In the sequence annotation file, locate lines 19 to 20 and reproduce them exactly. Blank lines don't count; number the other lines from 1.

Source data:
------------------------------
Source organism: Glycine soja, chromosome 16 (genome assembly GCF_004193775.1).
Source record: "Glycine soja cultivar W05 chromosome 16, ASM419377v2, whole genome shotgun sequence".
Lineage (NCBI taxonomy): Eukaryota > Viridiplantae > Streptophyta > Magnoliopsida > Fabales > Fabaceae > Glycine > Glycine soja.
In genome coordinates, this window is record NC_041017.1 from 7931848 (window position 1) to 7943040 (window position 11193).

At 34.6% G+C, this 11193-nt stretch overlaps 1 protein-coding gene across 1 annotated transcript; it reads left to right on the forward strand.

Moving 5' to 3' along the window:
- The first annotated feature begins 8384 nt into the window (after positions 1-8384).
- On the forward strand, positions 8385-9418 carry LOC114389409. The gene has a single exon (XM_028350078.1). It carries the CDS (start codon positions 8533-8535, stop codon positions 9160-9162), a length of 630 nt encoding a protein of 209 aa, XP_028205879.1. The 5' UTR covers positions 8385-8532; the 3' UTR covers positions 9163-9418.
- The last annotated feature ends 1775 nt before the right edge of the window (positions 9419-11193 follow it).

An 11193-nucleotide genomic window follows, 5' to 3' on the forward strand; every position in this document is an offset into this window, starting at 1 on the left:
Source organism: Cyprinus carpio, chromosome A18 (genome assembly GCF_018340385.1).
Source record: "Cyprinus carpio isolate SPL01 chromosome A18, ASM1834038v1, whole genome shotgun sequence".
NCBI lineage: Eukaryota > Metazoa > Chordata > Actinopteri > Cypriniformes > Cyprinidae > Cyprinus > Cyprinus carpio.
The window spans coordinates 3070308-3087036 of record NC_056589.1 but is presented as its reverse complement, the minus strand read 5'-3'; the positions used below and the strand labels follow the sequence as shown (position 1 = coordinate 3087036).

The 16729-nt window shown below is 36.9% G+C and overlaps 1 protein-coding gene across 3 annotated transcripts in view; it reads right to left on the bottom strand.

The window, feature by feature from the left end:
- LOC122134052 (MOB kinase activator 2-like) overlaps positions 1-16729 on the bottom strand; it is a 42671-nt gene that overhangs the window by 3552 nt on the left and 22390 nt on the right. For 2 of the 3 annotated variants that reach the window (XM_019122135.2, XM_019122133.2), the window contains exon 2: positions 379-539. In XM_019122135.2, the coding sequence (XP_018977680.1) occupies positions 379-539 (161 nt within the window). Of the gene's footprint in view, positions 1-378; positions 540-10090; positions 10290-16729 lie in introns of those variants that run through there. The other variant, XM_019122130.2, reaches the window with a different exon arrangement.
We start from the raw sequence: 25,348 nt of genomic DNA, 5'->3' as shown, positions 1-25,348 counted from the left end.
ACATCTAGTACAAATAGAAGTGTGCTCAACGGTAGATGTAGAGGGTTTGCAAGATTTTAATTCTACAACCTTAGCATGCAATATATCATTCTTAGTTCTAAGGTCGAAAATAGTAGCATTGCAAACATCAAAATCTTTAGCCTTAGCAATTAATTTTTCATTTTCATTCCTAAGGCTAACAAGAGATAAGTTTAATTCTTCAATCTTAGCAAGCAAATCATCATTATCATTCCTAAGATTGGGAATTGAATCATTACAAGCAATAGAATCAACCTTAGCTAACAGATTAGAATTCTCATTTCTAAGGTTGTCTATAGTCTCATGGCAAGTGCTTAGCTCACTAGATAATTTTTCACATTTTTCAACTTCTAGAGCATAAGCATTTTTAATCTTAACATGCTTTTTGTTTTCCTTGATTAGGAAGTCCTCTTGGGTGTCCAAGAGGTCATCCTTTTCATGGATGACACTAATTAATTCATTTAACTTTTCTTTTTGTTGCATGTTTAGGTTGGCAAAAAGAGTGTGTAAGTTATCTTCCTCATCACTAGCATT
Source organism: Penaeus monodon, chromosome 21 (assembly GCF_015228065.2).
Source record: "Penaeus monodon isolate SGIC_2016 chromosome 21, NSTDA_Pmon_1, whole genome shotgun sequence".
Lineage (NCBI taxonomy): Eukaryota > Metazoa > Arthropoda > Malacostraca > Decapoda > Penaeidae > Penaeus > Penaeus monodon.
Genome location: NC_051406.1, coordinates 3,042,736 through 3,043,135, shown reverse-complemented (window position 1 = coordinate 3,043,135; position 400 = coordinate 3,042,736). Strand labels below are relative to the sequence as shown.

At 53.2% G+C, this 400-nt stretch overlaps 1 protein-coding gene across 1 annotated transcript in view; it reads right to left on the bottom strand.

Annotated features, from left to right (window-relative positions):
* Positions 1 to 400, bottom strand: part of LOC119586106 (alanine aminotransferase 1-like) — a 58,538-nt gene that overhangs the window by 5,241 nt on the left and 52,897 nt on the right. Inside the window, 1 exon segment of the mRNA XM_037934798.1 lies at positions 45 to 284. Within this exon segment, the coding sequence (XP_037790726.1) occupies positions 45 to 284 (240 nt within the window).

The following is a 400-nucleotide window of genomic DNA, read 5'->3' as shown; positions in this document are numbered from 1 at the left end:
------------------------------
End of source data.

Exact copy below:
ACATCTAGTACAAATAGAAGTGTGCTCAACGGTAGATGTAGAGGGTTTGCAAGATTTTAATTCTACAACCTTAGCATGCAATATATCATTCTTAGTTCTAAGGTCGAAAATAGTAGCATTGCAAACATCAAAATCTTTAGCCTTAGCAATTAATTTTTCATTTTCATTCCTAAGGCTAACAAGAGATAAGTTTAATTCTTCAATCTTAGCAAGCAAATCATCATTATCATTCCTAAGATTGGGAATTGAATCATTACAAGCAATAGAATCAACCTTAGCTAACAGATTAGAATTCTCATTTCTAAGGTTGTCTATAGTCTCATGGCAAGTGCTTAGCTCACTAGATAATTTTTCACATTTTTCAACTTCTAGAGCATAAGCATTTTTAATCTTAACATGCTTTTTGTTTTCCTTGATTAGGAAGTCCTCTTGGGTGTCCAAGAGGTCATCCTTTTCATGGATGACACTAATTAATTCATTTAACTTTTCTTTTTGTTGCATGTTTAGGTTGGCAAAAAGAGTGTGTAAGTTATCTTCCTCATCACTAGCATT
Source organism: Penaeus monodon, chromosome 21 (assembly GCF_015228065.2).